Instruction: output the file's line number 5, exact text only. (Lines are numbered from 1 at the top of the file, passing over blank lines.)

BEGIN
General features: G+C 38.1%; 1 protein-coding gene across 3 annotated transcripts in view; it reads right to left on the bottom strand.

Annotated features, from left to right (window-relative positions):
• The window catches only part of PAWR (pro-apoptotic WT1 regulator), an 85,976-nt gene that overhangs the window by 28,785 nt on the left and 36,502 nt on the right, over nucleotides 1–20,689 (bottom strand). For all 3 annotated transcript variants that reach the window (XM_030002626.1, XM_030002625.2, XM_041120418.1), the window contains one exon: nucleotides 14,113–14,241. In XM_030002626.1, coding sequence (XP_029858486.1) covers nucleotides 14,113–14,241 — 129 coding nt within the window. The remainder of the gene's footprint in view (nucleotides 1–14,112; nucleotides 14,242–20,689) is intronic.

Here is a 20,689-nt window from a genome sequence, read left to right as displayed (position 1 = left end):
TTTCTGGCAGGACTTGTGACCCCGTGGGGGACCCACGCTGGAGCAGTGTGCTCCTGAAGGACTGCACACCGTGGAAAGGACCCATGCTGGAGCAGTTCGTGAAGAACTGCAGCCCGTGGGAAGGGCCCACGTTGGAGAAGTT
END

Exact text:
TTTCTGGCAGGACTTGTGACCCCGTGGGGGACCCACGCTGGAGCAGTGTGCTCCTGAAGGACTGCACACCGTGGAAAGGACCCATGCTGGAGCAGTTCGTGAAGAACTGCAGCCCGTGGGAAGGGCCCACGTTGGAGAAGTT